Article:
Aussies’ alcohol consumption underestimated
AUSTRALIA’S per capita alcohol consumption (PCC) has been underestimated for decades, researchers believe, raising questions over the validity of recent debate about alcohol policy.
Australian Bureau of Statistics PCC estimates have not reflected the gradual increase in the alcohol content of table wine since the late 1980s, say Australian authors, led by Associate Professor Tanya Chikritzhs from the Curtin University of Technology’s National Drug Research Institute.
While previous estimates seemed to show alcohol consumption had remained stable since the early 1990s, when the increased alcohol content of wine and the increased market share of wine were taken into account, consumption has actually increased.
After adjusting for these factors, they estimated PCC had risen to 10.2 litres per person aged 15 years or more in 2008-09. This was up from 9.65 litres per person in 1990-1. Using previous ABS estimates, consumption had remained stable at around 9.8 litres per person throughout this period.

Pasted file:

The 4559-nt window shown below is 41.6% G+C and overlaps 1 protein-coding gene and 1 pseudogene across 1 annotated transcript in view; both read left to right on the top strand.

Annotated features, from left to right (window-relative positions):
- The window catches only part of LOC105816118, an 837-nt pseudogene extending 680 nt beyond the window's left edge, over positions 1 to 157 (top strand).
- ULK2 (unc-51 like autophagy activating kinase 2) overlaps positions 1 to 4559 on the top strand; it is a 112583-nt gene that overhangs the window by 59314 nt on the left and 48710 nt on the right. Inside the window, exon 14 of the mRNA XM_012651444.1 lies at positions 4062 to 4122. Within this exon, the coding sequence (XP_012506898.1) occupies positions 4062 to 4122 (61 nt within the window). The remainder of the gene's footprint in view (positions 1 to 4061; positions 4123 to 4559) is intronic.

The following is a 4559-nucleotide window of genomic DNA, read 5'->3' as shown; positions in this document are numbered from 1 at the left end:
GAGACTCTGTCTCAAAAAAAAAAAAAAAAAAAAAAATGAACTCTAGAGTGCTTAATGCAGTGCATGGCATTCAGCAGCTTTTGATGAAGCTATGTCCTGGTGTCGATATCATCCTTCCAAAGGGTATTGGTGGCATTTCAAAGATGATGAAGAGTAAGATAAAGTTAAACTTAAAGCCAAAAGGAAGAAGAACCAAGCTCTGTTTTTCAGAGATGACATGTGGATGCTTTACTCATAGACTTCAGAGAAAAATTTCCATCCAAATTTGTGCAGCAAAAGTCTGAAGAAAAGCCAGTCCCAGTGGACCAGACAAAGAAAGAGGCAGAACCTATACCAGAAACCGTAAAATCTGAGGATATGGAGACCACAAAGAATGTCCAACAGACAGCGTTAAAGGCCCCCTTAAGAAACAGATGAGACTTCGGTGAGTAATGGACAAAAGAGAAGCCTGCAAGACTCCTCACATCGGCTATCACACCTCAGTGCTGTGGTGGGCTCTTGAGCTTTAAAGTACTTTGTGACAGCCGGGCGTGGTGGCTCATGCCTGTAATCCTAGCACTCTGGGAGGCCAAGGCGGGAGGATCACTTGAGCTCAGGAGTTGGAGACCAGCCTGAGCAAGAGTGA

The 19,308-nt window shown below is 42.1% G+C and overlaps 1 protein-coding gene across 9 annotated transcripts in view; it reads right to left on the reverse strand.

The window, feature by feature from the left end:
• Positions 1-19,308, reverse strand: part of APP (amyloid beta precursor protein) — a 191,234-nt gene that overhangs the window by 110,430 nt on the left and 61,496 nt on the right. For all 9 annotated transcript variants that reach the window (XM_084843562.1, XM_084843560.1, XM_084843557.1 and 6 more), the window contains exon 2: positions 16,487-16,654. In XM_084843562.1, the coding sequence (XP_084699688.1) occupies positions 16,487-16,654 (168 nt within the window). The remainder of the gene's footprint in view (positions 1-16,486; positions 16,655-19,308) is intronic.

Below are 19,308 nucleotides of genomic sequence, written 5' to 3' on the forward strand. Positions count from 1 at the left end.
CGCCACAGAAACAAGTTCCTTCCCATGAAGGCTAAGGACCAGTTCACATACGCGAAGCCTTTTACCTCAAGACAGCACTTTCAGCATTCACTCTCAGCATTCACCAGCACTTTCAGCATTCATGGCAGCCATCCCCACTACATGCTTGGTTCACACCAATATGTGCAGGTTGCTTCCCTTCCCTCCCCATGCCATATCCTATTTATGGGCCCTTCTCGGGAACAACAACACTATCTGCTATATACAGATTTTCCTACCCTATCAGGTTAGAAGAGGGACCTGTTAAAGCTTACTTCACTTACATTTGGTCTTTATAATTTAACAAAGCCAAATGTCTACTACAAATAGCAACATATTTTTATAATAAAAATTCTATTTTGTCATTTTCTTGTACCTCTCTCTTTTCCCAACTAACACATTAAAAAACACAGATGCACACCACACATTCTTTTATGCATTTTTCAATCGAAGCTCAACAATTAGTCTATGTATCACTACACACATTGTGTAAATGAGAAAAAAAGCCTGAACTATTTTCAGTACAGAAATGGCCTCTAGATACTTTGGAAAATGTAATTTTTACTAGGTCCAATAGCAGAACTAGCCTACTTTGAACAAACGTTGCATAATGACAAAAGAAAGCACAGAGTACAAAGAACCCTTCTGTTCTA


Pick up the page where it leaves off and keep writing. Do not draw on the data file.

“Debates about Australian alcohol policy has accordingly been conducted on the mistaken assumption that PCC remained stable for over a decade, when in fact it has steadily increased,” the authors said.
“Alcohol consumption in Australia is now at one of the highest points since 1991-92 and probably would have been higher if not for the impact of an increase in April 2008 of excise tax on ready-to-drink spirit-based products,” the authors said.
“This new information is consistent with evidence of increasing alcohol-related harm and highlights the need for timely and accurate data on alcohol sales and harms across Australia,” the authors said.
Average alcohol content for all wines increased from 11.2% in the early 1990s to 12.7% now and market share of wine increased from around 25% to 35% for the same period, the authors estimated.
The alcohol content of wine had gradually increased over the past decade due to winemakers using highly ripened fruit to enrich the flavour of wines, thereby producing more alcohol during fermentation, the authors said.